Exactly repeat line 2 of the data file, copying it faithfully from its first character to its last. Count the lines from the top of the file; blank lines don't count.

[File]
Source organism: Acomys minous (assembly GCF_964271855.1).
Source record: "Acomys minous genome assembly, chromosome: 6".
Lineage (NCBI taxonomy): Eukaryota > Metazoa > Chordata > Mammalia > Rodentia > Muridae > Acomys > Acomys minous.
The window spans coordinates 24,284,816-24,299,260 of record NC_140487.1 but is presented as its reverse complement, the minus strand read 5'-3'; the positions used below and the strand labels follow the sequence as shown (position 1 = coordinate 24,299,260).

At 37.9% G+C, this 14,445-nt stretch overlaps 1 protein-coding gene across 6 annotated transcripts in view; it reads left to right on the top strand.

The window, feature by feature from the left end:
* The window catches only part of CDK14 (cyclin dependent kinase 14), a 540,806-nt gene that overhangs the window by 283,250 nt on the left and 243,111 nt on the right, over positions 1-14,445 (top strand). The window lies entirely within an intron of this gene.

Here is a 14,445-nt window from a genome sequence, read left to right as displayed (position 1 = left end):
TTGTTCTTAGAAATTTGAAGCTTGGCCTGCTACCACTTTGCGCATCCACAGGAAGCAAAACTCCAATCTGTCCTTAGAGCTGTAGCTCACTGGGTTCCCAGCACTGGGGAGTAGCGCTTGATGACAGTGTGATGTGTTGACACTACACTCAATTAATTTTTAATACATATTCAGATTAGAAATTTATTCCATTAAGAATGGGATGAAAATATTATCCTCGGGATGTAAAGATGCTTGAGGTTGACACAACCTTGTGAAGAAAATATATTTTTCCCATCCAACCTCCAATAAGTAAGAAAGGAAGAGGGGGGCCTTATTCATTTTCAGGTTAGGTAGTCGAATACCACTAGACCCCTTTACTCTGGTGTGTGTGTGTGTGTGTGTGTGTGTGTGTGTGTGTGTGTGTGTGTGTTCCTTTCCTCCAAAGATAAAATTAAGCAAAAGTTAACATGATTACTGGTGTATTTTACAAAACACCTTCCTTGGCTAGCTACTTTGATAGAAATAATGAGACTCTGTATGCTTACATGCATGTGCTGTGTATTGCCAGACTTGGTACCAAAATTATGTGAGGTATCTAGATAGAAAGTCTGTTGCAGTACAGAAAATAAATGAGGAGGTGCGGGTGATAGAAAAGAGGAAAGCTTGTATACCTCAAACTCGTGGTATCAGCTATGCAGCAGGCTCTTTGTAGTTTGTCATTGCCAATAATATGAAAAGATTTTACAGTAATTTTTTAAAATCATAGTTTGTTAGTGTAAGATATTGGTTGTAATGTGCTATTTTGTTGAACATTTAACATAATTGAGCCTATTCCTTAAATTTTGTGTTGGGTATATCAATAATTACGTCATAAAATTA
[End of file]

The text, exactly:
Source record: "Acomys minous genome assembly, chromosome: 6".